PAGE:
What Do the Tour de France Riders Eat?

By Jiri Kaloc

It used to be a lot of bread and pasta, not anymore. Even though every Tour De France rider will burn approximately 140 000 kcal during the 21 days of racing, their diet has to stay pretty diverse and full of quality nutrition. In this article, we will take a look at a day of eating for a hard stage to see how the riders manage to eat such a large amount of food. And remember, don’t try this at home!

Every day during the Tour De France, riders burn about 5000–8000 kcal depending on the stage difficulty. That’s about 2-3x more than the average cyclist would burn in a day. For example, a 70kg (155lb) rider could eat as much as the equivalent of 55 bananas in one day to get enough carbs. Of course, bananas are not the only food they eat. Let’s check out what foods they actually eat and why.

09:00 start with a large breakfast

Riders need to recover from the previous day as well as fuel for the upcoming stage so their breakfast is usually pretty big. They need to ingest a lot of slow carbs, quality protein, some healthy fats but nothing too heavy. This is an example of just one rider’s first meal of the day:

A bowl of oatmeal with nuts, a large omelette, three sandwiches with cheese and ham, 100g of pasta, 1 cup of yoghurt, 500ml fruit smoothie, 1 glass of apple juice, 1 coffee.

10:30 continue with a pre-race snack

Since the stage starts at 12:00 riders have a chance to get some more fuel in on the bus while driving to the starting line.

This snack usually involves a piece of fruit, a couple of energy bars, a lot of water, and, of course, another coffee.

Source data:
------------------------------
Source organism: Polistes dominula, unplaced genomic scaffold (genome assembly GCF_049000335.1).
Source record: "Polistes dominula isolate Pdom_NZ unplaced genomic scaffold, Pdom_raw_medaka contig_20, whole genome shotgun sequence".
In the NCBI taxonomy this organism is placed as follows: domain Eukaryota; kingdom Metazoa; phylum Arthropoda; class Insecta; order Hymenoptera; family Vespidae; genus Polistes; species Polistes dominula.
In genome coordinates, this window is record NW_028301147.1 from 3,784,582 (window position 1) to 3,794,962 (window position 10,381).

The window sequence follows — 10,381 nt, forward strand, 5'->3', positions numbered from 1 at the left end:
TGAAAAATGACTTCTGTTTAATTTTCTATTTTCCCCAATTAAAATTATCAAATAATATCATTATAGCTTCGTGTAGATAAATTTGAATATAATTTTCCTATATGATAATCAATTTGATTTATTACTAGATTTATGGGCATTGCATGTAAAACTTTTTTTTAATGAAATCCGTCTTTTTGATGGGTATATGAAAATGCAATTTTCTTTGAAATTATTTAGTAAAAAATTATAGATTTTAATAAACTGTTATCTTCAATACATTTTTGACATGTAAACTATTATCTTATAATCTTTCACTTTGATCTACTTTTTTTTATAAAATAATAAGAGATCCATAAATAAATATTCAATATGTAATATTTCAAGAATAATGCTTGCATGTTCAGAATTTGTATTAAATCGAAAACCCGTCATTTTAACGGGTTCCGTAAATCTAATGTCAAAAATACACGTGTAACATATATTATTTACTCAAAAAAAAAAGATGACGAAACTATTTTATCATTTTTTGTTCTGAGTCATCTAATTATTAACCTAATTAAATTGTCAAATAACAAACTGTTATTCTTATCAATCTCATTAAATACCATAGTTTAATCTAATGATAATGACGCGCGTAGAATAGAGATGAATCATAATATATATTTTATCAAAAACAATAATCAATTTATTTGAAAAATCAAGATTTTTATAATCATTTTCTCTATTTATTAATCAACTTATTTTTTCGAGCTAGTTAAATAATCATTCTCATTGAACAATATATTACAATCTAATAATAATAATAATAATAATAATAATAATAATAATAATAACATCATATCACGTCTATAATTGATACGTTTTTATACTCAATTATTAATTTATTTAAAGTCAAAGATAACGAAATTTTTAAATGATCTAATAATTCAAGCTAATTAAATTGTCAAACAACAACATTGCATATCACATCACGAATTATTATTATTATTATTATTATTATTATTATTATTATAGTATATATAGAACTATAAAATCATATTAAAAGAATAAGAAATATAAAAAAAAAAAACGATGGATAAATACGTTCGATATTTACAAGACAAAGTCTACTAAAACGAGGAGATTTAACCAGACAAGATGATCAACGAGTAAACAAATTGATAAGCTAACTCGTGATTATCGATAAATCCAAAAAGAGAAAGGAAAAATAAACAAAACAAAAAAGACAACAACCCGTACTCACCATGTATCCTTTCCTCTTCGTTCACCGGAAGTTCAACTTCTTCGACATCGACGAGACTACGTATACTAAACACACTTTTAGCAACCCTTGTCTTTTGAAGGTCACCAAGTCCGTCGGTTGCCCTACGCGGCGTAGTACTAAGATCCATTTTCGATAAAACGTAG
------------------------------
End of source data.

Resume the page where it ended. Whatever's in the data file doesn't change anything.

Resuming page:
12:00 – 17:00 fuel on the bike

The trend is to eat as much as possible before a stage to limit the amount of food consumed on the bike. This makes sense because food in your stomach can slow riders down and sometimes even cause gastric problems. Race fuelling also depends on the stage type. Flat stages where riders spend a lot of time inside the peloton don’t require much added carbs as riders can burn enough fat for energy at medium intensities. It’s the demanding hilly stages that require a fair amount of food. Riders usually consume a mix of real foods and gels to hit roughly 60-90g of carbs per hour. This is what a hard stage might look like.

Two rice cakes, a croissant with jam and ham, 6 energy bars, 2 isotonic gels, 2 cans of coke, 6 bidons of electrolyte drinks.

17:00 start your recovery

Recovery starts the moment a rider gets off their bike. Usually, they get a recovery drink from their Soigneurs as soon as they finish a stage and they continue to eat on the bus. The key is to deliver a lot of carbs to replenish their glycogen stores and a sufficient protein so that muscles start rebuilding. This is an example of what a rider might consume in the first hour or two after a stage.

A recovery drink, a chicken sandwich, a rice cake, 500ml fruit and vegetable smoothie, 2 coffees.

20:00 have a big evening meal

The evening time is when riders have a lot of colourful veggies and heavier protein foods to cover their nutritional bases because these are slow to digest and there’s no time for that during the race day. This is what a race day dinner might look like.

A large beefsteak, 150g pasta, 1 cup of yoghurt, 500ml vegetable juice or a big salad, 2 coffees.

23:00 finish the day with an evening snack

The rider’s body continues to burn a lot of calories hours after the stage ended. That’s why riders have to keep fuelling even in the late evening. The focus is on easy-to-digest carbohydrate-rich foods to keep the glycogen reserves topped up. These are popular choices.

A cup of yoghurt with cereals, a handful of nuts, a piece of fruit.

Do you think you can eat all of that in one day? And how about if you had to ride 200 km through the Alps while doing it?